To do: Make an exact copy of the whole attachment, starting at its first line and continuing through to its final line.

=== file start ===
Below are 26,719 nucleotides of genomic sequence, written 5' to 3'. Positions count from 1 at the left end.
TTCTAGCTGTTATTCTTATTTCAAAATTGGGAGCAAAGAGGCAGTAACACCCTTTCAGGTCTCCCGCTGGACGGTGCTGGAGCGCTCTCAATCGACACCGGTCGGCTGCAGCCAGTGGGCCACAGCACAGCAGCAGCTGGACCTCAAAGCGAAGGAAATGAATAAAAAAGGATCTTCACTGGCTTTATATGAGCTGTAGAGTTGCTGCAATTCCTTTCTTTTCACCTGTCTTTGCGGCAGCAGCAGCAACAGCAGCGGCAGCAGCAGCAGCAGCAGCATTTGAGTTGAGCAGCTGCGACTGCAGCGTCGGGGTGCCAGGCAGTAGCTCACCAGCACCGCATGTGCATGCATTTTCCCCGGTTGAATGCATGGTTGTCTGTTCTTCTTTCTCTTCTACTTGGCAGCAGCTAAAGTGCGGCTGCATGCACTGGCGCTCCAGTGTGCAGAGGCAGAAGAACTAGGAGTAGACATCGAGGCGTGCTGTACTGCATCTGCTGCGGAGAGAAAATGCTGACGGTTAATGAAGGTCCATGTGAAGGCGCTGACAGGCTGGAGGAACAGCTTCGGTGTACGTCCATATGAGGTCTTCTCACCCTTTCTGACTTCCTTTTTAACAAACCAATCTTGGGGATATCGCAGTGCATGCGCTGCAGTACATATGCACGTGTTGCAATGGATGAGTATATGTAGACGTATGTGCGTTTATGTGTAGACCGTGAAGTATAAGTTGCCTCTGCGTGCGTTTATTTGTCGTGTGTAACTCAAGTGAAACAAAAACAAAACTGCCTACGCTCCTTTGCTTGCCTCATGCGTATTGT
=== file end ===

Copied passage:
Below are 26,719 nucleotides of genomic sequence, written 5' to 3'. Positions count from 1 at the left end.
TTCTAGCTGTTATTCTTATTTCAAAATTGGGAGCAAAGAGGCAGTAACACCCTTTCAGGTCTCCCGCTGGACGGTGCTGGAGCGCTCTCAATCGACACCGGTCGGCTGCAGCCAGTGGGCCACAGCACAGCAGCAGCTGGACCTCAAAGCGAAGGAAATGAATAAAAAAGGATCTTCACTGGCTTTATATGAGCTGTAGAGTTGCTGCAATTCCTTTCTTTTCACCTGTCTTTGCGGCAGCAGCAGCAACAGCAGCGGCAGCAGCAGCAGCAGCAGCATTTGAGTTGAGCAGCTGCGACTGCAGCGTCGGGGTGCCAGGCAGTAGCTCACCAGCACCGCATGTGCATGCATTTTCCCCGGTTGAATGCATGGTTGTCTGTTCTTCTTTCTCTTCTACTTGGCAGCAGCTAAAGTGCGGCTGCATGCACTGGCGCTCCAGTGTGCAGAGGCAGAAGAACTAGGAGTAGACATCGAGGCGTGCTGTACTGCATCTGCTGCGGAGAGAAAATGCTGACGGTTAATGAAGGTCCATGTGAAGGCGCTGACAGGCTGGAGGAACAGCTTCGGTGTACGTCCATATGAGGTCTTCTCACCCTTTCTGACTTCCTTTTTAACAAACCAATCTTGGGGATATCGCAGTGCATGCGCTGCAGTACATATGCACGTGTTGCAATGGATGAGTATATGTAGACGTATGTGCGTTTATGTGTAGACCGTGAAGTATAAGTTGCCTCTGCGTGCGTTTATTTGTCGTGTGTAACTCAAGTGAAACAAAAACAAAACTGCCTACGCTCCTTTGCTTGCCTCATGCGTATTGT